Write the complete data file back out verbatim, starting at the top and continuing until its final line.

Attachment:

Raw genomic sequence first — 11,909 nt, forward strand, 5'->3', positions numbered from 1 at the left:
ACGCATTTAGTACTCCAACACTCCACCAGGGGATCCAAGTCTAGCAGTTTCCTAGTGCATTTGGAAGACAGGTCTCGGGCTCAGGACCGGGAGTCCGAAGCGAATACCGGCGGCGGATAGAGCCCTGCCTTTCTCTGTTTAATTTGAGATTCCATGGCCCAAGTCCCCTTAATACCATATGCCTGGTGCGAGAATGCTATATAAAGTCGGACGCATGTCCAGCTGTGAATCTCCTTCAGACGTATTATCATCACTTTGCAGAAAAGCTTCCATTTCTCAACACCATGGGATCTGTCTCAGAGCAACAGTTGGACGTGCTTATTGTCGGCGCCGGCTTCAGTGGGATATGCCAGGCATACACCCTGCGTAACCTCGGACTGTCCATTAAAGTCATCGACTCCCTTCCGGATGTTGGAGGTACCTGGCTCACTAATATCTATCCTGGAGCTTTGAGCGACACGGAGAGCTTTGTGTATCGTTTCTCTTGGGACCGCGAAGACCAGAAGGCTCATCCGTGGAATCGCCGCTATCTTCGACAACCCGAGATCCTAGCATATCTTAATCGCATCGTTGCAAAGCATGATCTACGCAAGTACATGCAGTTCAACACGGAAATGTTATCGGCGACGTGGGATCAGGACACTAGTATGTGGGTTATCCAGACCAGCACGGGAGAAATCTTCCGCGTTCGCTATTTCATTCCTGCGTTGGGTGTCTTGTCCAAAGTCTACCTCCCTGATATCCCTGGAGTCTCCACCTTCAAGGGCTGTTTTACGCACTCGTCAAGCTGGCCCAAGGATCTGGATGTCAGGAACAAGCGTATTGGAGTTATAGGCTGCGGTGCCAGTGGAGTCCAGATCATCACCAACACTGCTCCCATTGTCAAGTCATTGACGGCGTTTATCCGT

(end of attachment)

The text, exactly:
Raw genomic sequence first — 11,909 nt, forward strand, 5'->3', positions numbered from 1 at the left:
ACGCATTTAGTACTCCAACACTCCACCAGGGGATCCAAGTCTAGCAGTTTCCTAGTGCATTTGGAAGACAGGTCTCGGGCTCAGGACCGGGAGTCCGAAGCGAATACCGGCGGCGGATAGAGCCCTGCCTTTCTCTGTTTAATTTGAGATTCCATGGCCCAAGTCCCCTTAATACCATATGCCTGGTGCGAGAATGCTATATAAAGTCGGACGCATGTCCAGCTGTGAATCTCCTTCAGACGTATTATCATCACTTTGCAGAAAAGCTTCCATTTCTCAACACCATGGGATCTGTCTCAGAGCAACAGTTGGACGTGCTTATTGTCGGCGCCGGCTTCAGTGGGATATGCCAGGCATACACCCTGCGTAACCTCGGACTGTCCATTAAAGTCATCGACTCCCTTCCGGATGTTGGAGGTACCTGGCTCACTAATATCTATCCTGGAGCTTTGAGCGACACGGAGAGCTTTGTGTATCGTTTCTCTTGGGACCGCGAAGACCAGAAGGCTCATCCGTGGAATCGCCGCTATCTTCGACAACCCGAGATCCTAGCATATCTTAATCGCATCGTTGCAAAGCATGATCTACGCAAGTACATGCAGTTCAACACGGAAATGTTATCGGCGACGTGGGATCAGGACACTAGTATGTGGGTTATCCAGACCAGCACGGGAGAAATCTTCCGCGTTCGCTATTTCATTCCTGCGTTGGGTGTCTTGTCCAAAGTCTACCTCCCTGATATCCCTGGAGTCTCCACCTTCAAGGGCTGTTTTACGCACTCGTCAAGCTGGCCCAAGGATCTGGATGTCAGGAACAAGCGTATTGGAGTTATAGGCTGCGGTGCCAGTGGAGTCCAGATCATCACCAACACTGCTCCCATTGTCAAGTCATTGACGGCGTTTATCCGT